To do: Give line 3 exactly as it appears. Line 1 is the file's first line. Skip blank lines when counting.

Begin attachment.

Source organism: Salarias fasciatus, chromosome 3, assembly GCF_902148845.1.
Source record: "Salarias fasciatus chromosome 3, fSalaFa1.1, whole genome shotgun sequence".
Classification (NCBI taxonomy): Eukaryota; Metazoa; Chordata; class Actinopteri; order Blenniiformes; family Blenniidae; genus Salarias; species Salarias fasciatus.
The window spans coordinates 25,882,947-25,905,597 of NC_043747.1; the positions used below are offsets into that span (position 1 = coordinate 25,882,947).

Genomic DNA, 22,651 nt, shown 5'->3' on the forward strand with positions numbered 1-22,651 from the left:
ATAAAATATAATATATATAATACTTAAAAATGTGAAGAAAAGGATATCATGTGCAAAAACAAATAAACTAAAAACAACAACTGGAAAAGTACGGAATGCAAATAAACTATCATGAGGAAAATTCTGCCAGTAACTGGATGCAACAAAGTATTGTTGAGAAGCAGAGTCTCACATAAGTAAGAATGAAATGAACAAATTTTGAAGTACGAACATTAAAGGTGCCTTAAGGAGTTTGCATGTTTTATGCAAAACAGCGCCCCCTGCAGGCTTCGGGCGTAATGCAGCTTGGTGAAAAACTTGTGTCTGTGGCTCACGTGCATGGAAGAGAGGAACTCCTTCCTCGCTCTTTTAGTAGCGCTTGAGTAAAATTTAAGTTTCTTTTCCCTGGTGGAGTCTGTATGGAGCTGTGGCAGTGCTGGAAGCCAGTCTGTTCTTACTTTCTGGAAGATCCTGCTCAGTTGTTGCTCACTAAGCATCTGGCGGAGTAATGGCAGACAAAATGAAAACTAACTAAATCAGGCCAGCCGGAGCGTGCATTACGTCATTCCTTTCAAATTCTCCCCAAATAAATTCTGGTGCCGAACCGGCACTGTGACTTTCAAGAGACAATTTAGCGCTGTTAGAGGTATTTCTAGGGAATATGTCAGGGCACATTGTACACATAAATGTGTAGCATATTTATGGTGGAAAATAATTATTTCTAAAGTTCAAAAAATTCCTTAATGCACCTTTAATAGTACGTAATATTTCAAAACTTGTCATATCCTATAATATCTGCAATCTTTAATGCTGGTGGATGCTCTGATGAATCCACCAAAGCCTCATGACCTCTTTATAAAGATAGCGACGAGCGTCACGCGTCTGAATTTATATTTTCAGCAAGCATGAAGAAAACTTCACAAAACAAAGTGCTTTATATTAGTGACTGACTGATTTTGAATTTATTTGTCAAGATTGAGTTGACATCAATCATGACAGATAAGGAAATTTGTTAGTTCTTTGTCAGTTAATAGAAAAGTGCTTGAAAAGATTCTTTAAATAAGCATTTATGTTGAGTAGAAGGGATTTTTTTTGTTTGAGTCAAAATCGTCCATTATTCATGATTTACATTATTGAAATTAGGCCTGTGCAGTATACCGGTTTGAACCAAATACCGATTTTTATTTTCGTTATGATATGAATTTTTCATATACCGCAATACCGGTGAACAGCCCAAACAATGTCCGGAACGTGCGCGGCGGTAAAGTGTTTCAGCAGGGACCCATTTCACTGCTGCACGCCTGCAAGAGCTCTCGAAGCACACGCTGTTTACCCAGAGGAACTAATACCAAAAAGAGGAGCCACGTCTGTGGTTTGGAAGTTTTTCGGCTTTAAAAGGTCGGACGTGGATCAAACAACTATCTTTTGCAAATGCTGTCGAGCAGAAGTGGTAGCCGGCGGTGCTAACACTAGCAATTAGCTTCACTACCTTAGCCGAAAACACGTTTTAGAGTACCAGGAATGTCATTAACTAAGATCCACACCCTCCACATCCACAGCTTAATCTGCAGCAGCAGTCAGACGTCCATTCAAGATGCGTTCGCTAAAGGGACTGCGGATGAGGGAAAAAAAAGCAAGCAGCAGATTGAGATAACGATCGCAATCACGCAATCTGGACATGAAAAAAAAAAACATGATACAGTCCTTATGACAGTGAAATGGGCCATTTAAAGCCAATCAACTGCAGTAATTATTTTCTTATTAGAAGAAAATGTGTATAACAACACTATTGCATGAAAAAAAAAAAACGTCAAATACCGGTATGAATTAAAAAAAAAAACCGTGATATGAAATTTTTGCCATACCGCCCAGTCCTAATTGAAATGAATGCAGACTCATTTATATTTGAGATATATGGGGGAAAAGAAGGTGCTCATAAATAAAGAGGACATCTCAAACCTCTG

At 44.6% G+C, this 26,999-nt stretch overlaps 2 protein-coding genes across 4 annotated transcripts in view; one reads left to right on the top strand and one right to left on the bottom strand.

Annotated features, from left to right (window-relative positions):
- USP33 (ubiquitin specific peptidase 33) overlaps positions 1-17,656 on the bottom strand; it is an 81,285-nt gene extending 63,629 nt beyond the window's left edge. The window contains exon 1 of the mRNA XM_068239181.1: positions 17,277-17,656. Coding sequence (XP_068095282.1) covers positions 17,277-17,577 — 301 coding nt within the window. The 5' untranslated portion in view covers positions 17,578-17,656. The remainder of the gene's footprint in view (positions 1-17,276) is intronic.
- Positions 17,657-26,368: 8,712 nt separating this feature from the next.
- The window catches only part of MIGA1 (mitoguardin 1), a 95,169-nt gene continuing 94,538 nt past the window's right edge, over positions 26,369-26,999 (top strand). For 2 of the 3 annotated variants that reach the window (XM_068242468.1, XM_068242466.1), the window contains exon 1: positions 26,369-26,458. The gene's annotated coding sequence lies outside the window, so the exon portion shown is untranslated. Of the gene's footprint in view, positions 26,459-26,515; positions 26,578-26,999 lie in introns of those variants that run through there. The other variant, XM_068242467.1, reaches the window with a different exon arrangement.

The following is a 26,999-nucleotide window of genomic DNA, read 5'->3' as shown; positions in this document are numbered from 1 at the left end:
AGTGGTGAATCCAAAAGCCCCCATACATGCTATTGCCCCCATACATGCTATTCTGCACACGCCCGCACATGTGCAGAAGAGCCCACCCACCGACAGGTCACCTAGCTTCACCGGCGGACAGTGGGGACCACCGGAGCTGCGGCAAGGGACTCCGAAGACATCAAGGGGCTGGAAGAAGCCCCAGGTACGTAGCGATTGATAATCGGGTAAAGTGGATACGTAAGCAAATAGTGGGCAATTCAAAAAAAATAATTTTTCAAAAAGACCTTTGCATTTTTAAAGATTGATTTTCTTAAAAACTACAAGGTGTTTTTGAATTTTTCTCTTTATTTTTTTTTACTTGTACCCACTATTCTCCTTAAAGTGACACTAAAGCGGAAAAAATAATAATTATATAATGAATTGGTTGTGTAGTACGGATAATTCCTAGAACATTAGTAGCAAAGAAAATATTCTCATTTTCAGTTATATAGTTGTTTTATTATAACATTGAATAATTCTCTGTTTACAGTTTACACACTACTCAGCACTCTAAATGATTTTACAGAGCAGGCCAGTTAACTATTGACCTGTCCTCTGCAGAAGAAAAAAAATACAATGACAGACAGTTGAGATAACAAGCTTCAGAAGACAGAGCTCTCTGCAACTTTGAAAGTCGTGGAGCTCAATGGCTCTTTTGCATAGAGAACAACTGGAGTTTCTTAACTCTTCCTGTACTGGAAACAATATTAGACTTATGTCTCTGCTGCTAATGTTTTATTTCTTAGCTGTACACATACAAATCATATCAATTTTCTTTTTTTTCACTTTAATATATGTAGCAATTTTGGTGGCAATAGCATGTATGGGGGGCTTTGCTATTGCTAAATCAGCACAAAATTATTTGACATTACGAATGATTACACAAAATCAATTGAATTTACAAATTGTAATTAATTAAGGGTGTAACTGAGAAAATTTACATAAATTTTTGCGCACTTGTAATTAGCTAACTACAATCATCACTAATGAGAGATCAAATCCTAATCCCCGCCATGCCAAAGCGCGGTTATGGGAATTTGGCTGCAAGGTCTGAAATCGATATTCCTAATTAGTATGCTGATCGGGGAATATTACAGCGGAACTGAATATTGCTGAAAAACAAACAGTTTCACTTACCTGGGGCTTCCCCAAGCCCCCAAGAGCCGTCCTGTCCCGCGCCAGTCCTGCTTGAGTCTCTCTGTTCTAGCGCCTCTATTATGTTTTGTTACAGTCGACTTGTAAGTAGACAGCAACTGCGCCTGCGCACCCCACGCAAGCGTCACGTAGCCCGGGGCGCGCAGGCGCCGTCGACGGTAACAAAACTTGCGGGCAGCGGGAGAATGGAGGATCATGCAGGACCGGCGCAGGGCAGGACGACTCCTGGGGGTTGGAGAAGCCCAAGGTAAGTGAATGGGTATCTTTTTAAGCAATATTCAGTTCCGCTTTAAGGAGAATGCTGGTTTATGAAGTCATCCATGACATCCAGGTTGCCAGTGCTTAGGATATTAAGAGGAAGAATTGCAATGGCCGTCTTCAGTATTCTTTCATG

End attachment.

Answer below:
Classification (NCBI taxonomy): Eukaryota; Metazoa; Chordata; class Actinopteri; order Blenniiformes; family Blenniidae; genus Salarias; species Salarias fasciatus.